Super ‘Pink' Moon 2021: How to See it in the Chicago Area Monday

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Look up into the night sky Monday and you just might see a rare sight: a super pink moon, one of just two supermoons set for 2021.

But will it be visible in the Chicago area?

Here's what you need to know:

What is a pink moon and why is this one special?

According to the Adler Planetarium, April’s Full Moon has traditionally been called a “Pink Moon,” "for the flowers that begin to bloom in the warmer weather."

This year, however, the full moon is also a supermoon, meaning it falls around a time when the moon is closest to Earth in its orbit, meaning it will appear bigger and brighter than an average full moon.

"The average distance from the Earth to the Moon is about 239,000 miles," the Adler Planetarium's website reads. "But this month’s Full Moon, which rises on the 26th (in the Chicago area), is close to perigee and about 17,000 miles closer to Earth than average."

It's one of only two so-called supermoons set for this year, according to NASA. The second is set for May 26.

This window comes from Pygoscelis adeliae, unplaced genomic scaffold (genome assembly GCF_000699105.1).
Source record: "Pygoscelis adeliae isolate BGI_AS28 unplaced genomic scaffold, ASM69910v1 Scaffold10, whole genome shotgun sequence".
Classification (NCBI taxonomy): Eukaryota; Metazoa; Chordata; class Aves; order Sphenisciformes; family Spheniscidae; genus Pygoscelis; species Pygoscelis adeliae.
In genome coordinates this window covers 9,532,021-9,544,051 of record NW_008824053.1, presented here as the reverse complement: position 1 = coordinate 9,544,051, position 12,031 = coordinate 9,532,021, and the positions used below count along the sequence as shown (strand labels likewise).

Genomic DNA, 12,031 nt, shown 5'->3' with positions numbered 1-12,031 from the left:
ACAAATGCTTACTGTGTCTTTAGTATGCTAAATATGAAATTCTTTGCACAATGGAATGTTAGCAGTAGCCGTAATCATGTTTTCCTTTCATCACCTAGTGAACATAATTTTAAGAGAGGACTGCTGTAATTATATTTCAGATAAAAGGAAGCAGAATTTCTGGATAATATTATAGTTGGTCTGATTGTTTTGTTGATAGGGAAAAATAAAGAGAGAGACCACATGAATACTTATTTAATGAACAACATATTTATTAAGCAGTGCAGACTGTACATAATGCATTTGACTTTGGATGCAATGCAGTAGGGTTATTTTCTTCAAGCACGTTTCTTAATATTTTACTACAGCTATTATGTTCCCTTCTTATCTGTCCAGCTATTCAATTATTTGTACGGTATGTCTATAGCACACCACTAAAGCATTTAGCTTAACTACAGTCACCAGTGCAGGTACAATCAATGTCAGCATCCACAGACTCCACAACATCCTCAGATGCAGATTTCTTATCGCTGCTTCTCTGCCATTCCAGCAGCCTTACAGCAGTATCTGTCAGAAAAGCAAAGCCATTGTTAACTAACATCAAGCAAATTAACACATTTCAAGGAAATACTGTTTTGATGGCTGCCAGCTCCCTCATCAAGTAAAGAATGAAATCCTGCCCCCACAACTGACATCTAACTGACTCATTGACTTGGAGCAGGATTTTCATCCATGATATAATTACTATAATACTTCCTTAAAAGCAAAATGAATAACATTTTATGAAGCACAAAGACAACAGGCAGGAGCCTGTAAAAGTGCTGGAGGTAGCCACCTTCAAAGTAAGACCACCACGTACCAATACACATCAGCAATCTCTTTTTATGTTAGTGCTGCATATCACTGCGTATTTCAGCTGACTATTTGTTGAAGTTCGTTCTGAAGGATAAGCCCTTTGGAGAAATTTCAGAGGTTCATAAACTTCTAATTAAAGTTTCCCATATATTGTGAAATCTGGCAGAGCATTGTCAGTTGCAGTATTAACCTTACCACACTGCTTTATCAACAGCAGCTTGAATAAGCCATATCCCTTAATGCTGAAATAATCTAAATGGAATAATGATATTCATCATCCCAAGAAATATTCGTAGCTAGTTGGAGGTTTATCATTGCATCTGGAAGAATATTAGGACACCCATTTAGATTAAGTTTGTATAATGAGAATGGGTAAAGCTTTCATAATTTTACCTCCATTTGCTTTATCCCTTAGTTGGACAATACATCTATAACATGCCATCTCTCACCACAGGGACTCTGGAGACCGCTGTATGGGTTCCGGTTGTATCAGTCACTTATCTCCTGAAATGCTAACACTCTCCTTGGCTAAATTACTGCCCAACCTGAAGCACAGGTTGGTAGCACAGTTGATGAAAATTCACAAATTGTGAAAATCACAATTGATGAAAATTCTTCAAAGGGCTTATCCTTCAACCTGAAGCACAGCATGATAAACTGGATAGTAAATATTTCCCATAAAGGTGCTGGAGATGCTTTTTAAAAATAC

But before you get too excited - the moon won't actually look pink, according to the Old Farmer's Almanac.

"The Moon will be its usual golden color near the horizon and fade to a bright white as it glides overhead," the almanac states.

When and how can you see it?

According to the Almanac, the best viewing time will be at 10:33 p.m. CST.

"For the best view of this lovely spring Moon, find an open area and watch as the Moon rises just above the horizon, at which point it will appear its biggest and take on a golden hue," the Almanac states.

The Adler Planetarium says the moon will rise in the east-southeast shortly before sunset, and set in the west-southwest shortly before sunrise on April 27.

In the Chicago area, sunset is scheduled for 7:16 p.m. Monday and moonrise will be at 7:23 p.m., according to NBC 5 Storm Team Meteorologist Paul Deanno.

What is the forecast in the Chicago area?

Skies will be partly cloudy with clouds thickening and on the increase through the evening.

"Not horrible, but not perfect moon-viewing weather," Deanno said. "Folks should be able to see it."

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